PaaS: A better alternative to Kubernetes
Navigating container orchestration for websites and applications
Today’s organizations face major challenges in effectively deploying and managing their online services, applications, and websites. In recent years, with interest in infrastructure technologies such as Kubernetes and Docker surging, container orchestration solutions have emerged as a core technology to help overcome challenges and move to a more modern approach. While many organizations have adopted some level of containerization within development, adoption for production remains relatively low, with organizations citing a lack of expertise and increasing security challenges as barriers.
Today, many organizations are shifting to cloud hosting platforms for application development and deployment, including container orchestration. This provides the complete infrastructure needed for production, including security, infrastructure, load balancing, and high availability–all fully supported by the cloud hosting platform, also called Platform-as-a-Service (PaaS).
As cloud hosting platforms vary significantly, we will explain the benefits and technologies of containers, container orchestration, and Platform-as-a-Service. This includes what each technology does and doesn’t provide. We will cover some of the functionality necessary for organizations to leverage containers in production.
The benefits of containerization for developers
Containers are built around core Linux kernel (LXC Containers and cgroups) and OS features that allow complete native isolation of an application’s view of the operating environment, including process trees, networking, user IDs, and mounted file systems. In other words, the Linux kernel itself provides a way of securely virtualizing an application without the need to spin-up a virtual machine.
As a result, containers offer developers a solution to those in-application issues. If an application is deployed within a container, its view of the world is always the same. The segregation/sandboxing means another application can’t overwrite the memory being used, and an application runs the same regardless of the underlying hardware and infrastructure used for the cloud. Containers can be useful for individual developers and they can manage/script on a small scale by numerous mechanisms. Also, proprietary container technologies, such as Docker or rkt, have become popular to help associate applications with containers and services.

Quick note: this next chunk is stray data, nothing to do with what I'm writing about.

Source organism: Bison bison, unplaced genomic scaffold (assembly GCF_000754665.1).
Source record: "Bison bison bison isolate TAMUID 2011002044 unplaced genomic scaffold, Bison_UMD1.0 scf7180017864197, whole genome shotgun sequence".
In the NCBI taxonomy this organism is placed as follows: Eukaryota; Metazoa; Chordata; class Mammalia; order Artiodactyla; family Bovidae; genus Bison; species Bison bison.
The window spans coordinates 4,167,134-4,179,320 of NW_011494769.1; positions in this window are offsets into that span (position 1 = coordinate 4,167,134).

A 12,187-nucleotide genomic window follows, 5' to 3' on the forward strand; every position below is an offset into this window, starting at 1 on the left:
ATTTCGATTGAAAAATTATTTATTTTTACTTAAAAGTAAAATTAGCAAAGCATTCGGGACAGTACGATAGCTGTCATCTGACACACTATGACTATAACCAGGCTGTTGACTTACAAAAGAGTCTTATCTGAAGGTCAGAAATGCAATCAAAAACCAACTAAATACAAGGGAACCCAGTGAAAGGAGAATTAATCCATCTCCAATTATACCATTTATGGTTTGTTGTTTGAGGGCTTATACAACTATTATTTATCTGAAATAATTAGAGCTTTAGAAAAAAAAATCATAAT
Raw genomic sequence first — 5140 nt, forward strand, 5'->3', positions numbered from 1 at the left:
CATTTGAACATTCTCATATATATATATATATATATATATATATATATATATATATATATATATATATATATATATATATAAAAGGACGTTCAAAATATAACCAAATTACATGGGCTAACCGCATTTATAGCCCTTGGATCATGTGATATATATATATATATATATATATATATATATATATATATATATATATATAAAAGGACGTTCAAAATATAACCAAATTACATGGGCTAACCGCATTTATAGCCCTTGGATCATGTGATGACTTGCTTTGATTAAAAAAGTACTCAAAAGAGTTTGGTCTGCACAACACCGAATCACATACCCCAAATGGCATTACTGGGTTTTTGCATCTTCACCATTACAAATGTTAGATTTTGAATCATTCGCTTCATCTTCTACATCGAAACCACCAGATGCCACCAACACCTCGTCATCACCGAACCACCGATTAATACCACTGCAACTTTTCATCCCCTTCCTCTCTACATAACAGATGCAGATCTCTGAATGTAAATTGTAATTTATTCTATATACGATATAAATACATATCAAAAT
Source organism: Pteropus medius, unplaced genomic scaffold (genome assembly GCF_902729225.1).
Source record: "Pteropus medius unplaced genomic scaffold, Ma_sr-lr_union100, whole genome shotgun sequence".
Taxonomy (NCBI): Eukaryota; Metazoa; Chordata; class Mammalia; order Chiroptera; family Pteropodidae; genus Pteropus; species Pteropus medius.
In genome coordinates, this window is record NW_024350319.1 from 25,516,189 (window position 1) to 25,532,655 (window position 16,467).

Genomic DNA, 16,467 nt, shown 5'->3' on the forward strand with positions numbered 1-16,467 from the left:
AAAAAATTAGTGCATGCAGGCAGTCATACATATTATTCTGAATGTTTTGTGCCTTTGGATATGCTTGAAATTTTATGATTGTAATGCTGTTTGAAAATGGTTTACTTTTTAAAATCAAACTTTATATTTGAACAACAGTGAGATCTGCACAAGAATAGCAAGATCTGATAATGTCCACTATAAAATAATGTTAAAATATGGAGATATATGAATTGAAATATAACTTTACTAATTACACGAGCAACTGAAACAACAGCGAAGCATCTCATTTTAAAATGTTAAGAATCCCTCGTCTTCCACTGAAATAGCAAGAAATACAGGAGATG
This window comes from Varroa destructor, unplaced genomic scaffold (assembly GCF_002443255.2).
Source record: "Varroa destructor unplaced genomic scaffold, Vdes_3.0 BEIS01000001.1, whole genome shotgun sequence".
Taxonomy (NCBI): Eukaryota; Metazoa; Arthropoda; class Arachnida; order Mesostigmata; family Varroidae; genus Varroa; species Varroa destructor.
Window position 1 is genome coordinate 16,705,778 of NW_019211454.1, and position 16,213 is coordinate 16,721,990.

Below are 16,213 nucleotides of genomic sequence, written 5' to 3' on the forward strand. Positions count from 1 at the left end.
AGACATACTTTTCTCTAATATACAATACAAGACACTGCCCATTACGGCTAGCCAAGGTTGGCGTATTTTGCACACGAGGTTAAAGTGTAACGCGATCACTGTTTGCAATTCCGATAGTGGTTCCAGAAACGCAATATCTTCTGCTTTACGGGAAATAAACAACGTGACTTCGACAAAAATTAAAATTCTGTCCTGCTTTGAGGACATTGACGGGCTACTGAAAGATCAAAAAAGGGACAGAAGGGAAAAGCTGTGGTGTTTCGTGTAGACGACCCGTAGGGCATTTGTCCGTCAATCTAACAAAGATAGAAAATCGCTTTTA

Using Kubernetes to orchestrate containers
Kubernetes (often referred to as K8s) is one of the most popular frameworks for container orchestration.
Kubernetes can be used to build a platform that then allows containers to be operated, deployed, moved, and scaled to maintain the desired state of the application and end service. The application itself runs on a distributed system of cloud and physical servers, using orchestration to ensure the resources are available and used optimally for the whole system, balancing and adjusting according to the needs of the applications.
Theoretically, this means that with the right triggers and monitoring a web application can respond to changing demands on it. If demand surges, for example, additional copies of a container can be spun up in seconds in geographies nearer to the demand. This, however, relies on building the infrastructure and tools within Kubernetes or leveraging and integrating the right third-party tools and functionality.
How to build a platform with Kubernetes
To leverage container orchestration in production you first need to build a platform, typically with functionality to ensure the platform provides:
- High availability
- Security updates
- Environment cloning for developers to test their changes
- Automated generation of staging clusters
- Web application firewalls
- Storage allocation and purchasing
- Content delivery network
- Monitoring and feedback
Kubernetes itself is not a platform; it’s a framework within which you can build one. The types of products and services that are added to Kubernetes can give you an idea of what’s needed: